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An experimental investigation of why individuals conform

  • Zafar, Basit

Social interdependence is believed to play an important role in individual choice behavior. I first outline a simple model constructed on the premise that people are motivated by their own payoff and by how their action compares to others in their reference group. I show that conformity in actions may arise from learning about the descriptive norm, or from image-related concerns. In order to empirically disentangle the two, I use the fact that image-related concerns can only be present if actions are publicly observable. The model predictions are then tested in a charitable contribution experiment in which the actions and identities of the subjects are unmasked in a controlled and systematic way. Both learning about the descriptive norm (i.e., what others are doing) and image-related concerns play an important role in the choices of the subjects. Individuals indulge in social comparison and change their contributions in the direction of the social norm even when their identities are hidden. Once identities and contribution distributions of group members are revealed, individuals conform to the choice of other group members. Moreover, I find that social ties (defined as subjects knowing each other from outside the lab) affect the role of social influence: Subjects only respond to the choices of group members they are friends with. In particular, a low contribution norm evolves that causes individuals to contribute less in the presence of friends. This suggests that social comparison and image-related concerns may not always lead to higher contributions.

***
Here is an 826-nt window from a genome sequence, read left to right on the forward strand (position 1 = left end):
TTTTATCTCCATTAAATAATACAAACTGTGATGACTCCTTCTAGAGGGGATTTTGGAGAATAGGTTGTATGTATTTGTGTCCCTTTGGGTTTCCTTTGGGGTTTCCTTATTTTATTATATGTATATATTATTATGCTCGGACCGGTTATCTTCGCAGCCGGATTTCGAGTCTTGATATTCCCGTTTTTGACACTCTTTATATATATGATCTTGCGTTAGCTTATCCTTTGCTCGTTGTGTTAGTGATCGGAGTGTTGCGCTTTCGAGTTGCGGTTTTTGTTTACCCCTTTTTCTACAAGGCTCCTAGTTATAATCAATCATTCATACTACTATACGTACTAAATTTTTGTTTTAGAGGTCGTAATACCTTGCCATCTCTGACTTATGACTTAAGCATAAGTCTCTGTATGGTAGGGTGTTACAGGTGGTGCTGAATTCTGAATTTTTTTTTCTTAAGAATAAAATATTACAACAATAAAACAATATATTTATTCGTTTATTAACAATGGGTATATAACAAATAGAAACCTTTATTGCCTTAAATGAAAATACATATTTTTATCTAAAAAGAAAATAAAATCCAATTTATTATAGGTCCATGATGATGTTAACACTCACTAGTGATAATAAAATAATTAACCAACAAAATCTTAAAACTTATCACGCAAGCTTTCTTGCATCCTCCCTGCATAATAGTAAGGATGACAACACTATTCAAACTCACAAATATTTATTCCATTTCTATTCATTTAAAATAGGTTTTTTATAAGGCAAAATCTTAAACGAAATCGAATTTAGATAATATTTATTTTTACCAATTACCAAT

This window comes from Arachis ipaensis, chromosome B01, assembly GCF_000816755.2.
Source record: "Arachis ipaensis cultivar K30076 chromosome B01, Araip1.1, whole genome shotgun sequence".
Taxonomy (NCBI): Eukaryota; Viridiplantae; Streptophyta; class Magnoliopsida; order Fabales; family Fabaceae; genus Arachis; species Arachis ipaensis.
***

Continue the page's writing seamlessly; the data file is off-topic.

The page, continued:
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Article provided by Elsevier in its journal European Economic Review.

Volume (Year): 55 (2011)
Issue (Month): 6 (August)
Pages: 774-798

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Handle: RePEc:eee:eecrev:v:55:y:2011:i:6:p:774-798
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